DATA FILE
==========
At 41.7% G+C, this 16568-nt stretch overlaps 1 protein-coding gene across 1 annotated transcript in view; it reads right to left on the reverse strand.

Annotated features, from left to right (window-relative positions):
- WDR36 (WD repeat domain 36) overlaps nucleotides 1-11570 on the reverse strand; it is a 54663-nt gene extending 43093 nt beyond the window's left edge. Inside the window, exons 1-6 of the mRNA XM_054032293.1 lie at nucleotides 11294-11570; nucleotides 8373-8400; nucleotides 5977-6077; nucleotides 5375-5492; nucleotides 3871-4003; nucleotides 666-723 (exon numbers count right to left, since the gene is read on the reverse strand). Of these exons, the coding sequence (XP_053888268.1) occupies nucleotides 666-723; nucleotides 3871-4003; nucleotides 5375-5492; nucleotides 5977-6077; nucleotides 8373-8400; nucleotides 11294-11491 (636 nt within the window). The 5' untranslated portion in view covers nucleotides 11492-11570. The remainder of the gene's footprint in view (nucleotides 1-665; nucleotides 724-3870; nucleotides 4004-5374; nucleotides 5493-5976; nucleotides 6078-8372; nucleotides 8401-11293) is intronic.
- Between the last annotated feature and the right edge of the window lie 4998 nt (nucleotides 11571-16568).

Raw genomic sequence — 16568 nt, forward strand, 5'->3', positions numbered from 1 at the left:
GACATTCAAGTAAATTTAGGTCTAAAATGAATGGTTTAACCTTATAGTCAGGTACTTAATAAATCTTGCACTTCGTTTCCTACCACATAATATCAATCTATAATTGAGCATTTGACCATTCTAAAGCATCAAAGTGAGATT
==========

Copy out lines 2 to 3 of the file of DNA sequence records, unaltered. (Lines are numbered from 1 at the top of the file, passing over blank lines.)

Annotated features, from left to right (window-relative positions):
- WDR36 (WD repeat domain 36) overlaps nucleotides 1-11570 on the reverse strand; it is a 54663-nt gene extending 43093 nt beyond the window's left edge. Inside the window, exons 1-6 of the mRNA XM_054032293.1 lie at nucleotides 11294-11570; nucleotides 8373-8400; nucleotides 5977-6077; nucleotides 5375-5492; nucleotides 3871-4003; nucleotides 666-723 (exon numbers count right to left, since the gene is read on the reverse strand). Of these exons, the coding sequence (XP_053888268.1) occupies nucleotides 666-723; nucleotides 3871-4003; nucleotides 5375-5492; nucleotides 5977-6077; nucleotides 8373-8400; nucleotides 11294-11491 (636 nt within the window). The 5' untranslated portion in view covers nucleotides 11492-11570. The remainder of the gene's footprint in view (nucleotides 1-665; nucleotides 724-3870; nucleotides 4004-5374; nucleotides 5493-5976; nucleotides 6078-8372; nucleotides 8401-11293) is intronic.